My Career: From Start to Finnish
Shiho finds working life here to be very open
Shiho Kaneko, Japan. Quality assurance junior engineer
“I have made many Finnish friends here who have helped me to adapt to Finnish culture.”
Much has been said about the importance of building networks in Finland. Shiho’s story is another great example of this.
When she was about to graduate from a master’s degree programme and was looking for an internship in Oulu, Shiho met an employee from Fingersoft through a friend. The games studio had some connections with Japan, and its games also needed to be translated to Japanese.
Soon, Shiho was employed there as a translator and assisted with business development. After working as an intern for four months, she got a chance to receive some training in the quality assurance (QA) department. Shiho was interested in learning how games work, so she took up the opportunity, which eventually led to her current position as a QA junior engineer.
The Finnish word that best describes working here is… ‘joustava‘(flexible). We can take a day off or holidays with flexible working hours in accordance with our schedule. When you are a bit sick or have to look after your kids, you can choose to work from home.
What I have noticed about working life in Finland is… firstly, there is little hierarchy among employees; relationships here are quite flat. I feel everybody’s opinions are well heard and respected regardless of their age, work experiences, gender and nationality, which I believe can lead to enhancing cohesion among employees.
The other point I noticed is openness. I take part in a weekly meeting for all the employees and a QA meeting every other week. Even though I’m mainly working on two projects, these meetings allow me to grasp the latest status of all the projects and things happening in the company.
Also, we are sometimes asked for feedback on games in other projects and invited to meetings and events, like prototype days, regardless of your work at the company. I believe such openness or sharing what you are working on with other people who are not directly involved in the project is quite important for creative work.
The first thing that attracted me to the Finnish games industry was… well, actually, I wasn’t particularly interested in the gaming industry at first, but I had an impression that game companies here were more international than other companies. My great interest in Finland brought me here, but at the same time I had always wanted to place myself in an international environment. Studying in the international master’s programme realised that dream, but I didn’t want to lose it after graduation.
I really enjoy the international aspect of our company. Besides our global audience, our company has employees from many parts of the world, and everybody communicates in English, which attracted me a lot when I first learned about the company. I’m happy with the fact that I am able to continue learning about various countries, as well as Finnish culture. I also enjoy the fact that there are some colleagues who are eager to study Japanese. We sometimes do Finnish-Japanese language tandem during lunch time or coffee break.
I’ve never really thought about being a woman working in the tech industry before. Yes, all of my colleagues in QA are men at the moment, but that never bothers my work. I’ve never felt that I am expected to make tea for my male colleagues or dress up nicely (which is sometimes the case in Japan). But when it comes to salary and promotion, I have no idea. I don’t have a male counterpart to compare with.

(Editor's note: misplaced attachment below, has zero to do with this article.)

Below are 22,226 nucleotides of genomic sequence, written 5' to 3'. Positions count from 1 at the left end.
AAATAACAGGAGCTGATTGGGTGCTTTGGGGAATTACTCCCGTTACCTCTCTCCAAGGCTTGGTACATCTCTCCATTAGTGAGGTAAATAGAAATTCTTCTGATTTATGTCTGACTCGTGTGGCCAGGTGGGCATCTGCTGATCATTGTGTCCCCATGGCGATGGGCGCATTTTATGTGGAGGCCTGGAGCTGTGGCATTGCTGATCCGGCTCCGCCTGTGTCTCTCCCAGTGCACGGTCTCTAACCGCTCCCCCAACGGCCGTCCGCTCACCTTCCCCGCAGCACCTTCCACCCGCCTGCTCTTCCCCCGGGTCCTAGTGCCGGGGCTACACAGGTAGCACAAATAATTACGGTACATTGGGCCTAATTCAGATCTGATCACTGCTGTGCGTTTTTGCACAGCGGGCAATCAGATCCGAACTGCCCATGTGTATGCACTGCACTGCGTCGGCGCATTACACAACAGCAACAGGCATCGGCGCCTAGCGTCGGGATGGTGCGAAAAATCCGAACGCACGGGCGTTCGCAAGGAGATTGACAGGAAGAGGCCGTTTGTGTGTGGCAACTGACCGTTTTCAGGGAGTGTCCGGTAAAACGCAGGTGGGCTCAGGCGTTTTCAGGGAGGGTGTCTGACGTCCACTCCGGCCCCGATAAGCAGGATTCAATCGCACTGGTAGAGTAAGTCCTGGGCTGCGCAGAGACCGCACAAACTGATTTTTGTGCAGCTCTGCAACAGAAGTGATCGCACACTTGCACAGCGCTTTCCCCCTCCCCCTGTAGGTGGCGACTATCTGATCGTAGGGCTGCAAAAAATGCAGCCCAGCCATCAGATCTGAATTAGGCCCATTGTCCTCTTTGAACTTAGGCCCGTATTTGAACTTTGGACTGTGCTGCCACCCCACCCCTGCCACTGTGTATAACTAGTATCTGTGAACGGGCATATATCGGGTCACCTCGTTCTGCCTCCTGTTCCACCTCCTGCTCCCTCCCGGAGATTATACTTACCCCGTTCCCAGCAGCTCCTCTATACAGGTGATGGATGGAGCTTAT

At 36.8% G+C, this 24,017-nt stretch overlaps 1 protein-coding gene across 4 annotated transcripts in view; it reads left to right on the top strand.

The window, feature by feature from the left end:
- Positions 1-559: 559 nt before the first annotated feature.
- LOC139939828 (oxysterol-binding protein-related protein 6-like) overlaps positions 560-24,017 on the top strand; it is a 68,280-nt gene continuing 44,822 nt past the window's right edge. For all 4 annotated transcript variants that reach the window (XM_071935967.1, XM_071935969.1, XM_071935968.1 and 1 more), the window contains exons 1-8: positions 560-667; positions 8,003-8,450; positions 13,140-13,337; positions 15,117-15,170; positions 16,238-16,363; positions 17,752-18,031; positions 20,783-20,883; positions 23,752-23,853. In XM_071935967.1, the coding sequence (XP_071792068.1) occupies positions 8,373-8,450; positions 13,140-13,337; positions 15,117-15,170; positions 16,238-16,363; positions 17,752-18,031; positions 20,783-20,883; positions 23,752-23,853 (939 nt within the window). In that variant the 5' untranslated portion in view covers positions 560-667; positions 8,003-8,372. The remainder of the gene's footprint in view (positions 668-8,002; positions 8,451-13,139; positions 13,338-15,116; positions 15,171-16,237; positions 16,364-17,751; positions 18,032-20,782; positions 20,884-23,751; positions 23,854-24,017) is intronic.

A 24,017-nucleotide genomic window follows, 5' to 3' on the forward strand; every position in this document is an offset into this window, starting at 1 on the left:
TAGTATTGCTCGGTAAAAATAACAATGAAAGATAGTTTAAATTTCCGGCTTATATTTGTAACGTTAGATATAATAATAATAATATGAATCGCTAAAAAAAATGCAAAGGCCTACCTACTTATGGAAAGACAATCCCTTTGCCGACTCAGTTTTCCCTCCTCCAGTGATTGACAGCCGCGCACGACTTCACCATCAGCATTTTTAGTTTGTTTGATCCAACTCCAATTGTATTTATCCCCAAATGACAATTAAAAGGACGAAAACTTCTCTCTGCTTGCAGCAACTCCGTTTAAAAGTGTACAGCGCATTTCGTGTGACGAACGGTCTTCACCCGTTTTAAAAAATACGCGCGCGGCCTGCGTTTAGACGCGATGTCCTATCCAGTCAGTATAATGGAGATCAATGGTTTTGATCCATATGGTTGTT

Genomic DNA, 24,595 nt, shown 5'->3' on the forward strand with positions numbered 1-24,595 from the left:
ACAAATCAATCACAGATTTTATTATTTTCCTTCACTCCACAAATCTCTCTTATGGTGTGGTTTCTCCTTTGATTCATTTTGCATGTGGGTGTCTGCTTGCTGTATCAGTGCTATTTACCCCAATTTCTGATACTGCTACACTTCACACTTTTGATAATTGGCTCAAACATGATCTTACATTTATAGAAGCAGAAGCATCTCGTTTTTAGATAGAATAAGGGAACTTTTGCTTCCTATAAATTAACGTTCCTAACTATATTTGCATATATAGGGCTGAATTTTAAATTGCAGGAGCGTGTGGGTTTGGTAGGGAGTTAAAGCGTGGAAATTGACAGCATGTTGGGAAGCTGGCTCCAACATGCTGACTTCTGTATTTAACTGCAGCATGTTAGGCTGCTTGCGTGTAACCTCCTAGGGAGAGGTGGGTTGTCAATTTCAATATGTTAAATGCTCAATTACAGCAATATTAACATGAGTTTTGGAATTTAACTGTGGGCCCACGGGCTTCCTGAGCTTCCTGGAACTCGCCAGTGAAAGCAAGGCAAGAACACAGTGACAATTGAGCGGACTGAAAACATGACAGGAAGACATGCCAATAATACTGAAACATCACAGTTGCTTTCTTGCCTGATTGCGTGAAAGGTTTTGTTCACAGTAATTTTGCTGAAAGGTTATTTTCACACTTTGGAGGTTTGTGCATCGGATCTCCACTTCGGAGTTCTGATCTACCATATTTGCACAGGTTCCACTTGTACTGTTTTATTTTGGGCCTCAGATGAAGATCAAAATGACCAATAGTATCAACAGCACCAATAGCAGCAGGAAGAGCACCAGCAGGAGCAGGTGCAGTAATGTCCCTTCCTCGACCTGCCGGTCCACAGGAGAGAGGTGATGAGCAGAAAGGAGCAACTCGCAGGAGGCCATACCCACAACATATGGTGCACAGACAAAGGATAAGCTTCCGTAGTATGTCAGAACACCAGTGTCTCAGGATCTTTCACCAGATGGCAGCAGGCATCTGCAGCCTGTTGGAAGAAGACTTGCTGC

The hobbies that I have really enjoyed practising in Finland are… baking sourdough bread from scratch, since last summer. I was inspired by my friends here. Since sourdough starter is a living thing, I need to feed him twice a week and find a good place to store him with the best temperature. I gave him a name and look after him like my pet.
Besides bread making, I’m particularly interested in fermented food. Lately, I’ve spent a lot of time watching YouTube videos on various fermented foods around the world. The next projects on my list are natto- and kimchi-making.
The challenges that I have encountered and overcome while adjusting to working life in Finland are… when I first joined the company, I felt I was a bit left alone since there was nobody who explained everything from A to Z about my work and the company. These days the onboarding process for new employees is much better, and more information is shared at the beginning.
Later, I learned that people here work autonomously. If you need some help, you are the one who should go ask for help instead of waiting for others to come to you. I enjoy the freedom I have, and I feel that my colleagues trust me, but it sometimes can give me a feeling that I need to sort all the issues out on my own. Even though I know my colleagues are very supportive and friendly, I still tend to think my questions bother them and I don’t feel completely comfortable asking for help. I’m still trying to get used to this.
The words of advice I would have for someone thinking about moving here for work are… well, it depends on the country you are from, but at least compared to my country, I suppose the work-life balance in Finland is good, and you have a lot of holidays and free time. However, there might be less entertainment options here, so it’s probably good to have some good hobbies you can enjoy at home.
My life in Oulu is… is slower, calmer and relaxing. I’m happy that I have plenty of time to enjoy my hobbies and explore new things. For me, the most important thing is the people. I have made many Finnish friends here who have helped me to adapt to Finnish culture. Even though Oulu is a small city compared to my hometown, it is still quite international. I’m so happy to be able to take part in the various international events here such as the international food market.